A. One should understand where it is all coming from. No one wants to give credit to the federation. The AFI has been bringing the best coaches in the world; today we have Denis (Kapustin) who is an Olympic medallist (triple jump). So once you create the base, talent will come out it.
Q. The 4x400 did extremely well in Budapest…at the World Championships?
A. I was not surprised, absolutely not because first we got Yuri Ogorodnik and then Galina (Bukharina). And now we have Jason. It is the federation which has looked for these coaches. Naturally there is a strong bench strength in that event.
Q. In all 68 athletes in track and field including 33 women will be at the Asian Games athletics competition. What's your ballpark number for medals?
A. One cannot take 68 because there are three relay teams. So if you take out 18 from the relay, there is a chance of every alternate athlete winning a medal which is great.
Q. Obviously all of them must be better prepared with all help from the AFI and government agencies?
A. The whole world is better prepared. Our athletes are definitely better prepared. I think there two or three important things here. The planning which we did and endured it for the last ten years, the results of which will be seen in the next ten years. It will be fantastic for Indian athletics. Both men and women. I became the AFI president in 2012 and look what we have done…puttying systems and programmes in place.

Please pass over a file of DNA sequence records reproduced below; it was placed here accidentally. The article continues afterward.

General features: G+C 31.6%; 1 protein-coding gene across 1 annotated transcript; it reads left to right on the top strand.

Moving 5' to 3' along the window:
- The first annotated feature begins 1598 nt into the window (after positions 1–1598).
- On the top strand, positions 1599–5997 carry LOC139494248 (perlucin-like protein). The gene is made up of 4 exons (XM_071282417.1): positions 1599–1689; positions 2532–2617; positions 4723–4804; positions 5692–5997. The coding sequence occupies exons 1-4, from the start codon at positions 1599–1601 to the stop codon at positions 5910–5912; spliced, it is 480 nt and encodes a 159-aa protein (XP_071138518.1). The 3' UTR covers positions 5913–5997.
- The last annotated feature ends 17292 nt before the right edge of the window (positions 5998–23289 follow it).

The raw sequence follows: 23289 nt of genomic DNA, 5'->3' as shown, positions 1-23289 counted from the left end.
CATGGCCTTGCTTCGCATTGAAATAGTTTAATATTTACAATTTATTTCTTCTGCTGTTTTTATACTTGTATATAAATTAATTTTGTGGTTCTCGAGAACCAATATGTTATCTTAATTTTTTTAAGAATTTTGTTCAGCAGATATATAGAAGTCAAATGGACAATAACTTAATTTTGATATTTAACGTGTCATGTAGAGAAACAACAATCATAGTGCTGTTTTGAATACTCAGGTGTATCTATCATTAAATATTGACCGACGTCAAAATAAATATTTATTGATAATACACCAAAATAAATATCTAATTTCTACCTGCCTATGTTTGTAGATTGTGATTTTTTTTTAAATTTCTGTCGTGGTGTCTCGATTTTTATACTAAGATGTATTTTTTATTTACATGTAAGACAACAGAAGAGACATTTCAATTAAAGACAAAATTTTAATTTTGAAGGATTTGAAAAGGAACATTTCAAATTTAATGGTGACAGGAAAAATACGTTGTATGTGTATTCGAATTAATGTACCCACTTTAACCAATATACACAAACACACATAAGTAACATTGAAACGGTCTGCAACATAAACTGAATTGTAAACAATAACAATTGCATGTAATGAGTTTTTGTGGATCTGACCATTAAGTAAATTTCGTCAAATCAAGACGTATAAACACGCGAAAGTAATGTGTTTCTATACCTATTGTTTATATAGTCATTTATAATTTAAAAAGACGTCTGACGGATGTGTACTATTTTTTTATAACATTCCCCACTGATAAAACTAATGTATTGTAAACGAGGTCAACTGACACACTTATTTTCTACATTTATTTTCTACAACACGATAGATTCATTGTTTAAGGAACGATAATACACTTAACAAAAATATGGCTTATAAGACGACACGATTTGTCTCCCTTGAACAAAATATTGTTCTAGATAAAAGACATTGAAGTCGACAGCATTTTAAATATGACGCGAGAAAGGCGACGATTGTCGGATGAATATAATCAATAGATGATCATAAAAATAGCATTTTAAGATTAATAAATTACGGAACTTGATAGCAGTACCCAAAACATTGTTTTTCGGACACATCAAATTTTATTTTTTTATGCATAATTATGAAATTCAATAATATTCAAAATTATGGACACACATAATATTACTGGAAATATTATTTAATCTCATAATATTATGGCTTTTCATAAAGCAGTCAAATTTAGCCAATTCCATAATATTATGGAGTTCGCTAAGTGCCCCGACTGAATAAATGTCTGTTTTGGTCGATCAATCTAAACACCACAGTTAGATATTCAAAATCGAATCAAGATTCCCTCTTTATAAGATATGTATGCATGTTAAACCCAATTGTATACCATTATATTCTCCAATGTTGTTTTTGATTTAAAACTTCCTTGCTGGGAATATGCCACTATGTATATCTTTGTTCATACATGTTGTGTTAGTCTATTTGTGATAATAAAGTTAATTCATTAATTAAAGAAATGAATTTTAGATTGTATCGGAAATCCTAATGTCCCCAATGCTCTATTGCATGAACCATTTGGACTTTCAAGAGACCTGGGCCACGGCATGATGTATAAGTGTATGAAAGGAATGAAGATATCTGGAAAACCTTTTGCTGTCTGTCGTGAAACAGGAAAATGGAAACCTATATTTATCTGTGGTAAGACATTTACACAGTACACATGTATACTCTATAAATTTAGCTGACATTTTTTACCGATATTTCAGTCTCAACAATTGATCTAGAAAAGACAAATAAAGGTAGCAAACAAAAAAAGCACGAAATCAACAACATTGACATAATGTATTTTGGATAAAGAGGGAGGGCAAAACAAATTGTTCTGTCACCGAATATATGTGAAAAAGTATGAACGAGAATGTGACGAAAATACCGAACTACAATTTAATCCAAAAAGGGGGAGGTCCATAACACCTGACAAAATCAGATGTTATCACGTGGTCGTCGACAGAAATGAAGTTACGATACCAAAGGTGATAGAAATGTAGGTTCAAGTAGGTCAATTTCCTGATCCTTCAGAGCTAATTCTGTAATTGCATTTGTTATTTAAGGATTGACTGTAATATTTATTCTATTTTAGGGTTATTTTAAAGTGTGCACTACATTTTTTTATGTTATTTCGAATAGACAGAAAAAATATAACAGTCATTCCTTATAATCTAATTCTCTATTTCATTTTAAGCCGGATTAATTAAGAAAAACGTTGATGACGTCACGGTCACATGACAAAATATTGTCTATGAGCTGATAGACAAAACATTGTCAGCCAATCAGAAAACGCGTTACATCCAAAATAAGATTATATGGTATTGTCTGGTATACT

Q. Hima Das…she is not even at the Asian Games?
A. I look at it very differently. We are looking at individuals; it’s time we don’t look at individuals, instead we look at the events. We should not give too much importance to a name. We should be asking how many can run the 100m below ten seconds. How many can run the 400m in 45 seconds and below. If you look at Japan, it has two 44 second runners, we have four 45 second runners. That’s the beauty of the sport. So the mind set has to change from the individuals to the event. Look at Jamaica, the 100m women, any of those three --- Elaine Thompson Herah, Shelly-Ann Fraser-Pryce, Shericka Jackson --- can win.